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the present letter might be "deposited in the office of the Department of State, as a testimony to the truth to the present generation and to posterity."

On the same day he gave a kind of farewell dinner to the foreign ministers and their wives, Mr. and Mrs. Adams, Mr. Jefferson, and other conspicuous personages of both sexes. "During the dinner much hilarity prevailed," says Bishop White, who was present. When the cloth was removed, Washington filled his glass: "Ladies and gentlemen," said he, "this is the last time I shall drink your health as a public man; I do it with sincerity, wishing you all possible happiness."

The gaiety of the company was checked in an instant; all felt the importance of this leave-taking; Mrs. Liston, the wife of the British minister, was so much affected that tears streamed down her cheeks.

On the 4th of March, an immense crowd had gathered about Congress Hall. At eleven o'clock, Mr. Jefferson took the oath as Vice President in the presence of the Senate; and proceeded with that body to the Chamber of the House of Representatives, which was densely crowded, many ladies occupying chairs ceded to them by members.

After a time, Washington entered amidst enthusiastic cheers and acclamations, and the waving of handkerchiefs. Mr. Adams soon followed and was likewise well received, but not with like enthusiasm. Having taken the oath of office, Mr. Adams, in his inaugural address, spoke of his predecessor as one "who, by a long course of great actions, regulated by prudence, justice, temperance, and fortitude, had merited the gratitude of his fellow-citizens, commanded the highest



praises of foreign nations, and secured immortal glory with posterity."

At the close of the ceremony, as Washington moved toward the door to retire, there was a rush from the gallery to the corridor that threatened the loss of life or limb, so eager were the throng to catch a last look of one who had so long been the object of public veneration. When Washington was in the street he waved his hat in return for the cheers of the multitude, his countenance radiant with benignity, his gray hairs streaming in the wind. The crowd followed him to his door; there, turning round, his countenance assumed a grave and almost melancholy expression, his eyes were bathed in tears, his emotions were too great for utterance, and only by gestures could he indicate his thanks and convey his farewell blessing.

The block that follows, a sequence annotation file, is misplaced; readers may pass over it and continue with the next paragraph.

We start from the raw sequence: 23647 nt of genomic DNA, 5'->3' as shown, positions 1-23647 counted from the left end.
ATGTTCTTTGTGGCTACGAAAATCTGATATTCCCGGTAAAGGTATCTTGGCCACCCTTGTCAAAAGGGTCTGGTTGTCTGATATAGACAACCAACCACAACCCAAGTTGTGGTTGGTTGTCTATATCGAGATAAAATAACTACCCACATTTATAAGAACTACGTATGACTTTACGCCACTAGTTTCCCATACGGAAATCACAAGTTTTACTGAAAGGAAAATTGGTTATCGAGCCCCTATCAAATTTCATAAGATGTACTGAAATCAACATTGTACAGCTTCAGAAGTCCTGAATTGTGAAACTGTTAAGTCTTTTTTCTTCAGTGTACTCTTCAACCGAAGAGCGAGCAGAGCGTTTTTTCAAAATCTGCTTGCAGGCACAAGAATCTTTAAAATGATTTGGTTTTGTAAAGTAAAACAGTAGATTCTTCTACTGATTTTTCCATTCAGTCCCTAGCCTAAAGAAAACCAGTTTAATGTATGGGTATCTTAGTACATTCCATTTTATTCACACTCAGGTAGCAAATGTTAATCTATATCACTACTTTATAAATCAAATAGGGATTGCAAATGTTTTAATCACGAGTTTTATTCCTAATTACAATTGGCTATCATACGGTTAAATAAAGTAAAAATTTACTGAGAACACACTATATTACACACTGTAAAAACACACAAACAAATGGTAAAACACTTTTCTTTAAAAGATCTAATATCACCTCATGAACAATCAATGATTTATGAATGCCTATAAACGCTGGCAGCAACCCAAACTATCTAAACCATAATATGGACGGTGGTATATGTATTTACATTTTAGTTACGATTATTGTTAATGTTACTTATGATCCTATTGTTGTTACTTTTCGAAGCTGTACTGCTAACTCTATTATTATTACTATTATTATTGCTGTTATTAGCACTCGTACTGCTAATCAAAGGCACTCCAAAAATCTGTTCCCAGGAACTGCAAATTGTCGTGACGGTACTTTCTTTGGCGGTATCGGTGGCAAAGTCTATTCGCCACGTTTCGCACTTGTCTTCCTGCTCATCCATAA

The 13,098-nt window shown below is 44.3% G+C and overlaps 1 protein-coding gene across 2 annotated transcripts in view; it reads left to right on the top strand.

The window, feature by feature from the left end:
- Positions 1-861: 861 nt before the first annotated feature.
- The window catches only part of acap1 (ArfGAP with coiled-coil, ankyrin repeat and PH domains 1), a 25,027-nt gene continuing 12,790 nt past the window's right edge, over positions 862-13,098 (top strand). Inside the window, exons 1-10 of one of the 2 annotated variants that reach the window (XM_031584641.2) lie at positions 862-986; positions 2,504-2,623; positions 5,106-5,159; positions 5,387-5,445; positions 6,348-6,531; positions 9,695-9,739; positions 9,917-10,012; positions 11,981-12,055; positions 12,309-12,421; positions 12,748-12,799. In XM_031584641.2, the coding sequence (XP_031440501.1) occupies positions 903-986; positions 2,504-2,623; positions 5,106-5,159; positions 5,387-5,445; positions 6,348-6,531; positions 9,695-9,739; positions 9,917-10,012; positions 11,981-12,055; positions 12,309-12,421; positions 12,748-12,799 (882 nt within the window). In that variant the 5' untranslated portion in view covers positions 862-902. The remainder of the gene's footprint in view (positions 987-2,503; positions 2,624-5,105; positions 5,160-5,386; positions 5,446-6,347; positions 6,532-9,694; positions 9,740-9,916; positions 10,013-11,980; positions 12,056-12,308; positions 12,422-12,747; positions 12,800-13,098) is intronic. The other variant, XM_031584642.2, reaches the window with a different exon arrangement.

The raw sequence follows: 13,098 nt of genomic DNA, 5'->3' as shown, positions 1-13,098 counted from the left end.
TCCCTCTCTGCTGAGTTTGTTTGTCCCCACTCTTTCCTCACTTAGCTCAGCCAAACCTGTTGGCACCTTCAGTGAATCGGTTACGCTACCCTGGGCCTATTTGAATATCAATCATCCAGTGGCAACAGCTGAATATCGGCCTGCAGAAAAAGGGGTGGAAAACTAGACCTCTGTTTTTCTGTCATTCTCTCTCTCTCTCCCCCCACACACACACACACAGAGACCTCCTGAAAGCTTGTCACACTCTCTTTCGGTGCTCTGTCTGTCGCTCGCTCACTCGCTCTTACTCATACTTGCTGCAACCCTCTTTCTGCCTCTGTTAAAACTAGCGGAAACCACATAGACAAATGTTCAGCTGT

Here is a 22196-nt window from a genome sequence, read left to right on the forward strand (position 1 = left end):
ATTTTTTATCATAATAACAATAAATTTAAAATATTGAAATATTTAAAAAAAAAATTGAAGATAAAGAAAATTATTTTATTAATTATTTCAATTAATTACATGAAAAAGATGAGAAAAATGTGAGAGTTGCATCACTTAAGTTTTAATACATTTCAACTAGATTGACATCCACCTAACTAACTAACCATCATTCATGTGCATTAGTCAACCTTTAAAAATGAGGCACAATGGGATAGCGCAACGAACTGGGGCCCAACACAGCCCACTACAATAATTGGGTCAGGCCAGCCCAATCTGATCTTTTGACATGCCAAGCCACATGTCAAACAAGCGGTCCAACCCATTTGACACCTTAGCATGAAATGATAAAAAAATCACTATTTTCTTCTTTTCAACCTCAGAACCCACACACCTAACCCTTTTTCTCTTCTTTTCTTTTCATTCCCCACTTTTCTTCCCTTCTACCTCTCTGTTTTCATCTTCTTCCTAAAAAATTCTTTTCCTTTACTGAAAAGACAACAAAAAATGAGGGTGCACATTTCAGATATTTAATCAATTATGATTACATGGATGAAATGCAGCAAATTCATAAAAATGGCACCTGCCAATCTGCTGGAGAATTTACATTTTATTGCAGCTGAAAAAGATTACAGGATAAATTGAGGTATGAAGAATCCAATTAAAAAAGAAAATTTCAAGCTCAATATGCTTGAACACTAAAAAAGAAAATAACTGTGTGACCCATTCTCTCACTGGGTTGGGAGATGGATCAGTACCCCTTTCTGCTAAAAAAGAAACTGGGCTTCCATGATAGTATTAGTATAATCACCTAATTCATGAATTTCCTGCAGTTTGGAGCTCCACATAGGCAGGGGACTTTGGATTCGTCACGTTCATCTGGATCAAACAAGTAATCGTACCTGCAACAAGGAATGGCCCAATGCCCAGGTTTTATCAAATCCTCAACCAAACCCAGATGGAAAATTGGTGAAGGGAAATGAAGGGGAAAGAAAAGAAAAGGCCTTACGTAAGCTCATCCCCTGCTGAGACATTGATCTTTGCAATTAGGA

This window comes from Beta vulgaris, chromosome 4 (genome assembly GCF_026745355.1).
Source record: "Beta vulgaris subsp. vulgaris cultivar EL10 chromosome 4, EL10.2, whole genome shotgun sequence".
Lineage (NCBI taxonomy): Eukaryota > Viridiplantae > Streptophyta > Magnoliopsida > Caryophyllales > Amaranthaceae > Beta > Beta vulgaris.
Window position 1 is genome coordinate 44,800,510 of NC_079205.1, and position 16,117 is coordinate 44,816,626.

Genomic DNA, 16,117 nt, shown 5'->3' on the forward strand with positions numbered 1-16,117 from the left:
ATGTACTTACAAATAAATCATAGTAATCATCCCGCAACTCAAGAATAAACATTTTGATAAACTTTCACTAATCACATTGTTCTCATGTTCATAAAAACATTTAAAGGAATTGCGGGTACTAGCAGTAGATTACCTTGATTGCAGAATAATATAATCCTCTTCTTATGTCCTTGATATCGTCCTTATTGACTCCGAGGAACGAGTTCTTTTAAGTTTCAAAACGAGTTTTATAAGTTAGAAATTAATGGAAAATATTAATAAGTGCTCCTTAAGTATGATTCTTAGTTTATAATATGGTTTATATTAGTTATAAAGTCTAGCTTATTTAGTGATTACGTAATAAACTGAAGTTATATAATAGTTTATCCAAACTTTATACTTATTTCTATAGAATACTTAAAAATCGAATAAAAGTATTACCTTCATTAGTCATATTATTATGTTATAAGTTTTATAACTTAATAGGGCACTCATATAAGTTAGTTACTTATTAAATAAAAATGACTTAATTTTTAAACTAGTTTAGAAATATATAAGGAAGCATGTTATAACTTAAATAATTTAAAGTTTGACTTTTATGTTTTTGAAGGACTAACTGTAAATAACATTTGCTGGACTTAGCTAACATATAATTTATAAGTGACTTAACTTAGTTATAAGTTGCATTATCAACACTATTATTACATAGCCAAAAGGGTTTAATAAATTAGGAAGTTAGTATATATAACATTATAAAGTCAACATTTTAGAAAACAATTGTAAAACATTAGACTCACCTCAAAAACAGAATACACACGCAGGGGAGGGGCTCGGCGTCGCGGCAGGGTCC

In the evening a splendid banquet was given to him by the principal inhabitants of Philadelphia in the Amphitheatre, which was decorated with emblematical paintings. All the heads of departments, the foreign ministers, several officers of the late army, and various persons of note, were present. Among the paintings, one represented the home of his heart, the home to which he was about to hasten-Mount Vernon.

* From personal recollections of William A. Duer, late President of Columbia College.




His official career being terminated, Washington set off for Mount Vernon accompanied by Mrs. Washington, her grand-daughter Miss Nelly Custis, and George Washington Lafayette, with his preceptors.

Of the enthusiastic devotion manifested towards him wherever he passed, he takes the following brief and characteristic notice: "The attentions we met with on our journey were very flattering, and to some, whose minds are differently formed from mine, would have been highly relished; but I avoided, in every instance where I had any previous notice of the intention, and could, by earnest entreaties, prevail, all parade and escorts.'